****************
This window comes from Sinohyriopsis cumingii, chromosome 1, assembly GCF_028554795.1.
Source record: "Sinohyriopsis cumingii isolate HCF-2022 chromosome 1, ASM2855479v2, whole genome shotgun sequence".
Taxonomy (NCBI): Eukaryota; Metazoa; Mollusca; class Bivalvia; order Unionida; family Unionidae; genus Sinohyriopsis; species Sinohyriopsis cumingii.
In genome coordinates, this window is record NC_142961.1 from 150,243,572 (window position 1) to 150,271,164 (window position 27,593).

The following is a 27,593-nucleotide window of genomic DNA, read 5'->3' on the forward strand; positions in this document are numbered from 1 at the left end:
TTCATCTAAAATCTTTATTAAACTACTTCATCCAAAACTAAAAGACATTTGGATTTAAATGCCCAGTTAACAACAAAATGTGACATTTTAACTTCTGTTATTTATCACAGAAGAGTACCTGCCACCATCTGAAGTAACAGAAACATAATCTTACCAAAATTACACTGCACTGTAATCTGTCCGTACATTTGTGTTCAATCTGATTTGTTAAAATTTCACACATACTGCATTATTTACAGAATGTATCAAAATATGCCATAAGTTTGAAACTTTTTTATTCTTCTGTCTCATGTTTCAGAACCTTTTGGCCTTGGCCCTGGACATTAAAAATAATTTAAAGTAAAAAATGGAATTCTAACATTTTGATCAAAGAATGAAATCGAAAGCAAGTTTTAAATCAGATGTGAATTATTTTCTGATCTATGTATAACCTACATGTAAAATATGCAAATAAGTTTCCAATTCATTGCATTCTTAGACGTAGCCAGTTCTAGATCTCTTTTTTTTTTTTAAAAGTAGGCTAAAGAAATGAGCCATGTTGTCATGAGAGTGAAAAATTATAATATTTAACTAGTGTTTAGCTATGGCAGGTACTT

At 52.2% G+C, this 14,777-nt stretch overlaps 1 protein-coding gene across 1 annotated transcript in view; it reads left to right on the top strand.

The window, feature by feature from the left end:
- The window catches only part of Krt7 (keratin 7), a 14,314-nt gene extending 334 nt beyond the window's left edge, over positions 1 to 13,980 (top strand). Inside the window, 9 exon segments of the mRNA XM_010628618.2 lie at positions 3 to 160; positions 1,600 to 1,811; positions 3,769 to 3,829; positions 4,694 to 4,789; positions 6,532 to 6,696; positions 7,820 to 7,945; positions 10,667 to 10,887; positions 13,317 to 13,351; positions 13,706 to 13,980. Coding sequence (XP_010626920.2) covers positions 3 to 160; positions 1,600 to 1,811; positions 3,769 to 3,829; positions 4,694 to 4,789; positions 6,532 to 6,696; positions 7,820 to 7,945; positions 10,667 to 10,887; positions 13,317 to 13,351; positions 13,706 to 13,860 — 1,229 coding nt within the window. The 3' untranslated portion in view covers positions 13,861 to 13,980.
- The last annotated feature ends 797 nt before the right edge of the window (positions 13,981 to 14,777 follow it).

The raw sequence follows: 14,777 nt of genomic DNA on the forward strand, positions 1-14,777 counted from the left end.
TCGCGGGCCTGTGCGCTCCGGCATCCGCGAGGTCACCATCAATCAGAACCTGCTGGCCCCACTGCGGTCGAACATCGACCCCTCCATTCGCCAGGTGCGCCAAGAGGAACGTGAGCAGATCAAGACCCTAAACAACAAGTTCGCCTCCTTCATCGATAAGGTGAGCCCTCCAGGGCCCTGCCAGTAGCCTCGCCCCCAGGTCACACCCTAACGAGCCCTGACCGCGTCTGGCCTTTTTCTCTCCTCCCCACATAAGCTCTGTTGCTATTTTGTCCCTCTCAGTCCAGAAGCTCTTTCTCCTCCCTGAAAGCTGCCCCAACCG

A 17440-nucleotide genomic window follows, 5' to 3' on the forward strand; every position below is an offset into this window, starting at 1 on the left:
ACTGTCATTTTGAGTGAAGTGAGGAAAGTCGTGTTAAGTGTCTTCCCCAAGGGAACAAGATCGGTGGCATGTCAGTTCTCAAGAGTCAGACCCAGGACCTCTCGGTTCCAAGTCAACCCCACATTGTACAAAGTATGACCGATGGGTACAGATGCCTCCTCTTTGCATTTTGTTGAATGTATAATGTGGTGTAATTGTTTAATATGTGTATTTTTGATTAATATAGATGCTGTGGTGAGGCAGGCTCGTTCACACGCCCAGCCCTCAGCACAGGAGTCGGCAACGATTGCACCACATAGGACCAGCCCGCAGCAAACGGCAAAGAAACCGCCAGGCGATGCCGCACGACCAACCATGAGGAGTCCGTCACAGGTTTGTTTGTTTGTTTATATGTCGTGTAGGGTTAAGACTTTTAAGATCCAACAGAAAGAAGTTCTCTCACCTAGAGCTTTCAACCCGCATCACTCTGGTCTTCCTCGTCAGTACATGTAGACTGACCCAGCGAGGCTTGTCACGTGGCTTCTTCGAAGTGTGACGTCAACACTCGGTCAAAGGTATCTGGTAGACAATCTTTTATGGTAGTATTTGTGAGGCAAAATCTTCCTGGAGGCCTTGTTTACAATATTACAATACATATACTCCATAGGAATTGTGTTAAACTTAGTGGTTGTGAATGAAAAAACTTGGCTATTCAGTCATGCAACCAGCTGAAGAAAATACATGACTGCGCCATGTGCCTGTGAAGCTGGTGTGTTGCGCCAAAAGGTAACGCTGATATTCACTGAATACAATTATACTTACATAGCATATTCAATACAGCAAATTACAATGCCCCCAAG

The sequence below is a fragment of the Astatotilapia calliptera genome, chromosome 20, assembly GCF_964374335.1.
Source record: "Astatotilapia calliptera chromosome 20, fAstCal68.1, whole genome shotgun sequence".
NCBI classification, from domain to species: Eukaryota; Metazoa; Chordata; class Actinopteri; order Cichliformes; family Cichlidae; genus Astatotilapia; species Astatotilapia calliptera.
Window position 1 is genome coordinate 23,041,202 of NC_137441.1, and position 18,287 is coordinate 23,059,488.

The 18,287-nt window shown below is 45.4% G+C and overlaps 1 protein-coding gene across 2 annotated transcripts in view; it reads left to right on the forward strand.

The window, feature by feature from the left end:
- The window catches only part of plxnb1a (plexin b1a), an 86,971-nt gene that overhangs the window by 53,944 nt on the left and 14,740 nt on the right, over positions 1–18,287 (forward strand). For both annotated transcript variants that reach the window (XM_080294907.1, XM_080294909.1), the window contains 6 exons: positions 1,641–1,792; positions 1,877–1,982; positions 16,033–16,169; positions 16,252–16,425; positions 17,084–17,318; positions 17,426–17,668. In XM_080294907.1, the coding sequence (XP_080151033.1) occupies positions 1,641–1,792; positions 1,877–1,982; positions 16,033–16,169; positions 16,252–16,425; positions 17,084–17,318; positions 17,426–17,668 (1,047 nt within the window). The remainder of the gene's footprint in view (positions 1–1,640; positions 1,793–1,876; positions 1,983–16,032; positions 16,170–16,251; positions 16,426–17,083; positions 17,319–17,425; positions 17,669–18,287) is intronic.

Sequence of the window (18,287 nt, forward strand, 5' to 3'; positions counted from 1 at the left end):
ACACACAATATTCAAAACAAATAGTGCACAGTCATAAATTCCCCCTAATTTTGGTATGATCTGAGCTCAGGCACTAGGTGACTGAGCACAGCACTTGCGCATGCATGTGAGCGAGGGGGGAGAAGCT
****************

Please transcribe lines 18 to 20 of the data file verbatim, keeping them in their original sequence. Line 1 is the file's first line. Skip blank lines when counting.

Window position 1 is genome coordinate 23,041,202 of NC_137441.1, and position 18,287 is coordinate 23,059,488.

The 18,287-nt window shown below is 45.4% G+C and overlaps 1 protein-coding gene across 2 annotated transcripts in view; it reads left to right on the forward strand.

The window, feature by feature from the left end: